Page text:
Business letter writing – Letter writing is an essential part of business. In spite of telephone, telex and telegraphic communication the writing of letters continues; in fact most telephoned and telegraphed communications have to be confirmed in writing.
The letter is often evidence of an arrangement or a contract, and must there be written with care; even the shortest and most usual of letters may have this importance. The need for though in writing is clear when you realize that in speaking–either face-to-face or by telephone the reaction to the spoken word can be seen or heard immediately, but reaction to a letter is not known until the answer is received.
When you have written a letter, read it through carefully’ see that you have put in everything you intended, and have expressed it well; read it again, trying to put yourself in the place of the receiver, to find out what impression you letter will make.
It is obvious that what has been said in the previous paragraph becomes even more important when you write a letter in a foreign language. Unless you know that particular language very well you are certain to translate some phrases from your own language.
Literally; these phrases may then convey quite a different meaning from that intended. It is in any case impossible to translate all business phrases literally as each language has its own characteristic idiom. Whit this in mind we have given as large a selection as possible of English phrases in general use.
A question frequently asked is; ‘How long should a good letter be?’ The answer is: ‘As long as is necessary to say what has to be said.’ The manner of interpreting this varies, of course, with the writer, and also very greatly with the nationality of the writer.
Because the aim of the letter id to secure the interest of the reader, and his cooperation, the letter should begin with sentences that will introduce the matter without undue delay, and polite forms to help the introduction must not be too long. The letter should continue with the subject itself and all the necessary information or arguments connected with it, but the wording must carry the reader along smoothly; jerky, over-short or disjointed sentences spoil the impression. The letter should have a suitable ending—one that is not long but makes the reader fell that his point of view is being considered. This is especially necessary when sellers are writing to buyers.
Waste of time in subsequent letters should be avoided by giving all the information likely to be required, unless the writer purposely refrains from going into too much detail until he knows the reaction of his correspondent. A good vocabulary is necessary, both in your own and foreign languages; repetition should be avoided as much as possible, except where the exact meaning does not allow any change of word.
Everyone has a characteristic way of writing, but it must be remembered that the subject of the routine business letter lacks variety and certain accepted phrases are in general use. This is of great help to the foreigner, who can rely on them to compose a letter that will be understood. Let us say, perhaps. That a routine business letter is like a train, running on a railway track, where as other letters are like cars that must, of course, keep to the road but are otherwise given greater freedom of movement than a train.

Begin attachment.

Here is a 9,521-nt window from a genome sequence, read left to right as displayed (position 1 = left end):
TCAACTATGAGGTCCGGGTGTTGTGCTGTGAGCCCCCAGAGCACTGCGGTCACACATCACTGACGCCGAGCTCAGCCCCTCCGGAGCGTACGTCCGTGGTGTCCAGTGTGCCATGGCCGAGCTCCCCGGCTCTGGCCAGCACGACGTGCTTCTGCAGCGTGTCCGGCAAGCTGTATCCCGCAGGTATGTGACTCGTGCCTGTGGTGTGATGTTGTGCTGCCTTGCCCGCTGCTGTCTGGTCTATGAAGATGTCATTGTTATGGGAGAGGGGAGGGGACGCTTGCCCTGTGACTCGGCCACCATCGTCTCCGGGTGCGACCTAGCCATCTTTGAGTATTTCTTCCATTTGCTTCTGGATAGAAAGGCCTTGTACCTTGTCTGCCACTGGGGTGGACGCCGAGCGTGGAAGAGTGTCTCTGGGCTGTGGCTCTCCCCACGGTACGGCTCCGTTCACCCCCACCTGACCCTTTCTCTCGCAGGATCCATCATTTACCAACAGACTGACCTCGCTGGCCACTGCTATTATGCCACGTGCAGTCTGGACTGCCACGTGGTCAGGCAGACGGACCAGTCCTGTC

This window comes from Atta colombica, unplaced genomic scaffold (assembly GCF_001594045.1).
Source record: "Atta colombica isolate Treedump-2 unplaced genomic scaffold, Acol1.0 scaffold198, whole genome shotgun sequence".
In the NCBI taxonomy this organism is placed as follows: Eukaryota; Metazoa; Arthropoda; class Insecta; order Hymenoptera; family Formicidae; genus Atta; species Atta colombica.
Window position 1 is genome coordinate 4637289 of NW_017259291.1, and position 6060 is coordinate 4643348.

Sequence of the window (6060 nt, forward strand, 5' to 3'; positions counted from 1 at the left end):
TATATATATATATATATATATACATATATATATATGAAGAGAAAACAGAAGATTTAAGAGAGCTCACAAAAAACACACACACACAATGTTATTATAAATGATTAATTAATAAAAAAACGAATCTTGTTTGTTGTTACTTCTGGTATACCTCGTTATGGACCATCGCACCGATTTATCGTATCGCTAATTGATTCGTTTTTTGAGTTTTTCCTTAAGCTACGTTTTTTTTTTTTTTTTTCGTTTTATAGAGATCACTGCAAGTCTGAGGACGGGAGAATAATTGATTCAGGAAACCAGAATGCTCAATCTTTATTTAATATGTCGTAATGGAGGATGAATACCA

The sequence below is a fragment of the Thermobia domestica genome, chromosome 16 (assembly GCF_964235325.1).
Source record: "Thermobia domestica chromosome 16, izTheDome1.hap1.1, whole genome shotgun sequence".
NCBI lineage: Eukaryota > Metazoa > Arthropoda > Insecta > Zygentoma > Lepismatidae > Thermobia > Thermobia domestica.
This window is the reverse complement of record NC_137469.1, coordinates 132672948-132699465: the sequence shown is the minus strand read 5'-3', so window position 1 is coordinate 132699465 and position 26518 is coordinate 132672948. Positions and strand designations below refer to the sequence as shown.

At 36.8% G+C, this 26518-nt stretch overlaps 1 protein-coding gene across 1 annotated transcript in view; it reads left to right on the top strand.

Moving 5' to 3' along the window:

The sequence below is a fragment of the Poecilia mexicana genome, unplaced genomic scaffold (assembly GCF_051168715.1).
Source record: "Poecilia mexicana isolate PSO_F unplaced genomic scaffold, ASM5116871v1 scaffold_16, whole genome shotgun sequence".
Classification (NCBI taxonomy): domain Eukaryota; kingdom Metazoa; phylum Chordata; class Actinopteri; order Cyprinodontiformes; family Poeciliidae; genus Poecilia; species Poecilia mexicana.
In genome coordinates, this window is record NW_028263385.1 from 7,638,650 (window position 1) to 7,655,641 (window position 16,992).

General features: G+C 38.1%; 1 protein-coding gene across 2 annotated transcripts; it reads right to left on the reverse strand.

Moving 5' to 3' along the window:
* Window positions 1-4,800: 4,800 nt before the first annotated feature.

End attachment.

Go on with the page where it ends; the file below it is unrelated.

This greater ‘freedom of movement’ applies also to business correspondence dealing with matters of policy, special offers, negotiations, reports and customers’ complaints, all of which are matters that demand individual treatment. Here the correspondent must not only make his meaning clear but also try to create in the reader’s imagination a true impression of his attitude.
This is by no means so difficult as it may seem if the writer will remember that simplicity of word and phrase usually gives the impression of sincerity. Also a style of writing which is natural to the write carries his personality to the reader. In foreign trade, with its numerous problems in complications, the use of forms is a necessity: it facilitates the handling of goods at the various stages, indicates that regulation have been complied with, and saves unnecessary correspondence. It is the repetitive nature of many business transactions that makes it possible for the form to do the work of the letter. A study of the wording on forms is therefore advisable, and one two specimens relating to certain transactions will be found in later chapters
The growing use of the telephone and telegraph is also reducing correspondence in this age when, as never before, ‘time is money’. Another factor is the increasing personal contact in international trade. With any one part of the world only a few hours’ flying time from any other it is not surprising that many businessmen prefer to make personal visits in order to discuss important matters on the spot.
Other modern condition and tendencies that have their effect on the nature of correspondence are the establishment of foreign companies by large international organizations, business tie-ups between pairs of firms in different countries, export and import controls and restriction, currency controls and the financial policies of governments.
The really competent correspondent therefore needs to understand something of the principles and practice of modern commerce. There is no room in this book for even an outline of these principles, but some brief explanations of certain procedures are given in order to help the less experienced student to understand the latter that follow.
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